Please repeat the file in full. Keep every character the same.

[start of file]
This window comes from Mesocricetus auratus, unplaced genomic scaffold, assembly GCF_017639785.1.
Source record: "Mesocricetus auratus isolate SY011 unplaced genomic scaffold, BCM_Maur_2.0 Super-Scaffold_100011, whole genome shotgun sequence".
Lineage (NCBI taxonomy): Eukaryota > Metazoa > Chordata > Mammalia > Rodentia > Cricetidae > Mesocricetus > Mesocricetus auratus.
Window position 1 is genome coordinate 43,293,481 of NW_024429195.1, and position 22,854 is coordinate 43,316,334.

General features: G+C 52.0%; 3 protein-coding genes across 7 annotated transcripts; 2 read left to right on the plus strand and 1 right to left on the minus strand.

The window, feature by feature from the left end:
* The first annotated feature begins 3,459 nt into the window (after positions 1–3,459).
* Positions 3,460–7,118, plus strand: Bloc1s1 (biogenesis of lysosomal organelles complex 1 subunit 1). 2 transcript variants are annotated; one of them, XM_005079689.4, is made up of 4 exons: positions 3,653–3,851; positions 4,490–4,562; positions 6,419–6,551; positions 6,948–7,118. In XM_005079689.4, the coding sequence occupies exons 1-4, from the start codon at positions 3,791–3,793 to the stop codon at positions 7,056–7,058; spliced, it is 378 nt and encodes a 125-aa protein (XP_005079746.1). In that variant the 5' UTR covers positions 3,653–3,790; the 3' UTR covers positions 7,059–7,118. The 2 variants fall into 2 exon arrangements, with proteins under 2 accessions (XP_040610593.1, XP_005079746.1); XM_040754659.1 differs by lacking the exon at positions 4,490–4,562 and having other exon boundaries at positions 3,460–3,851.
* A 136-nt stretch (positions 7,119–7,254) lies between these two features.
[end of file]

This window comes from Mesocricetus auratus, unplaced genomic scaffold, assembly GCF_017639785.1.
Source record: "Mesocricetus auratus isolate SY011 unplaced genomic scaffold, BCM_Maur_2.0 Super-Scaffold_100011, whole genome shotgun sequence".
Lineage (NCBI taxonomy): Eukaryota > Metazoa > Chordata > Mammalia > Rodentia > Cricetidae > Mesocricetus > Mesocricetus auratus.
Window position 1 is genome coordinate 43,293,481 of NW_024429195.1, and position 22,854 is coordinate 43,316,334.

General features: G+C 52.0%; 3 protein-coding genes across 7 annotated transcripts; 2 read left to right on the plus strand and 1 right to left on the minus strand.

The window, feature by feature from the left end:
* The first annotated feature begins 3,459 nt into the window (after positions 1–3,459).
* Positions 3,460–7,118, plus strand: Bloc1s1 (biogenesis of lysosomal organelles complex 1 subunit 1). 2 transcript variants are annotated; one of them, XM_005079689.4, is made up of 4 exons: positions 3,653–3,851; positions 4,490–4,562; positions 6,419–6,551; positions 6,948–7,118. In XM_005079689.4, the coding sequence occupies exons 1-4, from the start codon at positions 3,791–3,793 to the stop codon at positions 7,056–7,058; spliced, it is 378 nt and encodes a 125-aa protein (XP_005079746.1). In that variant the 5' UTR covers positions 3,653–3,790; the 3' UTR covers positions 7,059–7,118. The 2 variants fall into 2 exon arrangements, with proteins under 2 accessions (XP_040610593.1, XP_005079746.1); XM_040754659.1 differs by lacking the exon at positions 4,490–4,562 and having other exon boundaries at positions 3,460–3,851.
* A 136-nt stretch (positions 7,119–7,254) lies between these two features.